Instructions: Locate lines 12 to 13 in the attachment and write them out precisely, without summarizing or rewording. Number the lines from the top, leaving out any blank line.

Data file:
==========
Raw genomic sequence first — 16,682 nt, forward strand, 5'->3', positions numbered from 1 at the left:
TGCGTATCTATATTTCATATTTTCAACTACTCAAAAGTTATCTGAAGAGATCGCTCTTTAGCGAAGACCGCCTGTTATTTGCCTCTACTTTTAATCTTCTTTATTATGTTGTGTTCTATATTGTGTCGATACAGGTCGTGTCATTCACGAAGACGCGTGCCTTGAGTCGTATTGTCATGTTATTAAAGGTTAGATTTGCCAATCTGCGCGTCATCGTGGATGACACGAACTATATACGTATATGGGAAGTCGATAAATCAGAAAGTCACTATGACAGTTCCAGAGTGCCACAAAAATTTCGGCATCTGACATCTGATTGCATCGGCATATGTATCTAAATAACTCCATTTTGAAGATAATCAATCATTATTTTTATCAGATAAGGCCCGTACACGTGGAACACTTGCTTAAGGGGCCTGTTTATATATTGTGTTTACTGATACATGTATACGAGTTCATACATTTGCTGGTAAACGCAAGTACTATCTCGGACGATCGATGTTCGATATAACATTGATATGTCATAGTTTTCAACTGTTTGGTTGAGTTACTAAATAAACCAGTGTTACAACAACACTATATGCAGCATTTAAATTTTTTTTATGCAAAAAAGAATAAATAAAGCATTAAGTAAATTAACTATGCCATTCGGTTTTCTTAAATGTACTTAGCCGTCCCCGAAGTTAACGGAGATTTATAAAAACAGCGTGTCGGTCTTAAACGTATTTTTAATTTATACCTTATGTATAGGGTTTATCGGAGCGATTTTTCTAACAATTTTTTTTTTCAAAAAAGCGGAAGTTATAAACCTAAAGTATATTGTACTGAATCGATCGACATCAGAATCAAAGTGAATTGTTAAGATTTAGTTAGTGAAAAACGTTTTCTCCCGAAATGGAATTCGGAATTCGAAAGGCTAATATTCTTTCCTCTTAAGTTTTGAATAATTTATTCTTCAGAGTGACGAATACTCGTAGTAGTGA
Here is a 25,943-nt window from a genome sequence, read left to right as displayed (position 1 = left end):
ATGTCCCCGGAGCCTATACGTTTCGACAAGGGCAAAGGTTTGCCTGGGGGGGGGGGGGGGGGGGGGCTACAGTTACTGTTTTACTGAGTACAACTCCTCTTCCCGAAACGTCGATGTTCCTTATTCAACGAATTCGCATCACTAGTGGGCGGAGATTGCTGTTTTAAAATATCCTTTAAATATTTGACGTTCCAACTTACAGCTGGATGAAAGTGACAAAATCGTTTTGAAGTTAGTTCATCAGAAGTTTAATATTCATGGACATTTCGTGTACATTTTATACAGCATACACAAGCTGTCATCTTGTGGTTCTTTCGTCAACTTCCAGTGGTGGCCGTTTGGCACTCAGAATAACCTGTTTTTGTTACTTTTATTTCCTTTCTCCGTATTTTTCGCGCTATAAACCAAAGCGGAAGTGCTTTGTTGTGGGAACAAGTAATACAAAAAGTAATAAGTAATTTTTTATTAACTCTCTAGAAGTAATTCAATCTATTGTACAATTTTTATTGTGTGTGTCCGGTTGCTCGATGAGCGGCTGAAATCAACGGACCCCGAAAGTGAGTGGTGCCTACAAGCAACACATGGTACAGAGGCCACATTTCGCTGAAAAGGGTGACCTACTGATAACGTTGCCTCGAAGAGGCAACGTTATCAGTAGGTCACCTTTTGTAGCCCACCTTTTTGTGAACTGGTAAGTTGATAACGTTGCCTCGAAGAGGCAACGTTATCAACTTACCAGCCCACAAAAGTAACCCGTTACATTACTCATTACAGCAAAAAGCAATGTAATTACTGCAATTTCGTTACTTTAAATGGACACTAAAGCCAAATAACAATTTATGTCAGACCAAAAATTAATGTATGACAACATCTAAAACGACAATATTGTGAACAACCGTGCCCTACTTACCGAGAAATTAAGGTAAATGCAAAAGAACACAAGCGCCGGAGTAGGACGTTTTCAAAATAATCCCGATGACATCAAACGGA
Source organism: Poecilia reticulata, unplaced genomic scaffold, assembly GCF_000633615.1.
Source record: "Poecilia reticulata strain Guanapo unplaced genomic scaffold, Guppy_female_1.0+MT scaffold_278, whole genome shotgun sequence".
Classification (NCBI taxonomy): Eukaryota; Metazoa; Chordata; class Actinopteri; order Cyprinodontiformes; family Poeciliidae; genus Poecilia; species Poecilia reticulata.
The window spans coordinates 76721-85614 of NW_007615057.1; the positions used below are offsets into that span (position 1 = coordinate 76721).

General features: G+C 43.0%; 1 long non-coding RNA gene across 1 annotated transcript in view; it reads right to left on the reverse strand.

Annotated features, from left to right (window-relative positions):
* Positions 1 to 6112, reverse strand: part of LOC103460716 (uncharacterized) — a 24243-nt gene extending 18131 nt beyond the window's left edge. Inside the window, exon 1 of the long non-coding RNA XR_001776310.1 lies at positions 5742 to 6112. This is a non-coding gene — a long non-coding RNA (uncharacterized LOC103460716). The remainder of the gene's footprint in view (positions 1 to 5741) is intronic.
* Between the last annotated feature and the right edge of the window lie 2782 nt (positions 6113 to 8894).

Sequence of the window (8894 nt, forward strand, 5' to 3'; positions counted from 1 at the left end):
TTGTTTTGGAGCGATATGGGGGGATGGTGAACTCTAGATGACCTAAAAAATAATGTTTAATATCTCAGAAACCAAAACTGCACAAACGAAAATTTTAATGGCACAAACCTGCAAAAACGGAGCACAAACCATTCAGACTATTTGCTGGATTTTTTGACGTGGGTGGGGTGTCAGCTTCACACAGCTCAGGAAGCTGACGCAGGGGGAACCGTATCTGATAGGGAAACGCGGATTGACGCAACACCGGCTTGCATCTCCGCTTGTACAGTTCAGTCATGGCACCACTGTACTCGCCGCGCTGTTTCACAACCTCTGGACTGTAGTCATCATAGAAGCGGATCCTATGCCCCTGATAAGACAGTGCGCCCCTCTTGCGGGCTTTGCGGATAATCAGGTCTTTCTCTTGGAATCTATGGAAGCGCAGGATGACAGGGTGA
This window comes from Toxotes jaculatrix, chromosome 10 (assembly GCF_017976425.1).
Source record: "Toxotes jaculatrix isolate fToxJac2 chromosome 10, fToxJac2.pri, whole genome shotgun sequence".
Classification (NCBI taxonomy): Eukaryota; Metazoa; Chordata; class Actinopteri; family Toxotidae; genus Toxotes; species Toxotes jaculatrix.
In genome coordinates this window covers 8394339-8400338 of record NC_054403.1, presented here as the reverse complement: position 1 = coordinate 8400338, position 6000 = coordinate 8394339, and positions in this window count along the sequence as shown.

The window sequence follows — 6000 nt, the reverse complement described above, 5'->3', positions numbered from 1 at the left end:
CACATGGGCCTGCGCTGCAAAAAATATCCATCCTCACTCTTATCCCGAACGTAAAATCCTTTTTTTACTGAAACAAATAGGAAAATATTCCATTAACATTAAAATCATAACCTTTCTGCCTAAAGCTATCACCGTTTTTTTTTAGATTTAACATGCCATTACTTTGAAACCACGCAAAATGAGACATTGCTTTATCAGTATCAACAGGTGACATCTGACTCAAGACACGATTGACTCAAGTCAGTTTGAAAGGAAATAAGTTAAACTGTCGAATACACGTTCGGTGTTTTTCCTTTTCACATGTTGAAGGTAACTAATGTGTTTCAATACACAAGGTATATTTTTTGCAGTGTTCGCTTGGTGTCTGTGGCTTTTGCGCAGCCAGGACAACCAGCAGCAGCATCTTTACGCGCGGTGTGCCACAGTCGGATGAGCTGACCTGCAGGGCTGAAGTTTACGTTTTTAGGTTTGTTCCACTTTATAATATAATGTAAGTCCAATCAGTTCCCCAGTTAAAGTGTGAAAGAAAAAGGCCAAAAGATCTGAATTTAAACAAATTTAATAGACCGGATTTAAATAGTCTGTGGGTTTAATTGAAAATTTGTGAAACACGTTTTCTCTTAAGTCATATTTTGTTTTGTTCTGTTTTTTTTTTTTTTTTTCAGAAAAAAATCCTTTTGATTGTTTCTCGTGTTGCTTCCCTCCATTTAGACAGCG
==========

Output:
* Between the last annotated feature and the right edge of the window lie 2782 nt (positions 6113 to 8894).

Sequence of the window (8894 nt, forward strand, 5' to 3'; positions counted from 1 at the left end):